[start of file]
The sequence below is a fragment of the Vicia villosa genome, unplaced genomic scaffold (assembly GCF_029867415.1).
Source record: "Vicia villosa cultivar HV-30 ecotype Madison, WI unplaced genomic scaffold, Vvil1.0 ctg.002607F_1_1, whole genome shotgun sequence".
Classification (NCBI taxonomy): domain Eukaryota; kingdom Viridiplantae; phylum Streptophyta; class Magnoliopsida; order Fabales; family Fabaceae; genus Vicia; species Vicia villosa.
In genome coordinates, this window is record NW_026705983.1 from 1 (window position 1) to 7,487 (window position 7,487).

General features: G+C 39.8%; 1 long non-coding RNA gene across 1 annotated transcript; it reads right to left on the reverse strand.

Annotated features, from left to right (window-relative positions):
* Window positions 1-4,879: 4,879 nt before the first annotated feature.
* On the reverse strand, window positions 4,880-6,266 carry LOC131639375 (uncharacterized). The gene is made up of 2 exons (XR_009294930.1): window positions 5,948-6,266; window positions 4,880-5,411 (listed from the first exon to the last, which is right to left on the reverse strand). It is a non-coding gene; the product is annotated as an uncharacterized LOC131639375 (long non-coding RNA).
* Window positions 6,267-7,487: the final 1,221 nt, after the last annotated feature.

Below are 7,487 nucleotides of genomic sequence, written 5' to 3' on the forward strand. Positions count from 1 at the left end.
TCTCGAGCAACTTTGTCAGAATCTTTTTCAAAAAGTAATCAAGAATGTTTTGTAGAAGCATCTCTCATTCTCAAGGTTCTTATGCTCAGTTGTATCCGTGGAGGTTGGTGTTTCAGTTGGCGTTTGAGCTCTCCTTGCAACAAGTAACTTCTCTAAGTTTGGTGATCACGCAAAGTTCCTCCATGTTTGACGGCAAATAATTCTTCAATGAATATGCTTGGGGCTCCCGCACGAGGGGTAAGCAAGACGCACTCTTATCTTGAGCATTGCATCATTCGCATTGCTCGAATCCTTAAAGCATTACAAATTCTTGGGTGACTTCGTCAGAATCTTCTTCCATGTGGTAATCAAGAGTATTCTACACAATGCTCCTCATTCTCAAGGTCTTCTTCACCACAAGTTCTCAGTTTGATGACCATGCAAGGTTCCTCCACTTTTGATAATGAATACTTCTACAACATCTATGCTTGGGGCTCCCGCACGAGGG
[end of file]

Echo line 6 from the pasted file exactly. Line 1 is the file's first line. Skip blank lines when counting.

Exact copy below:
Annotated features, from left to right (window-relative positions):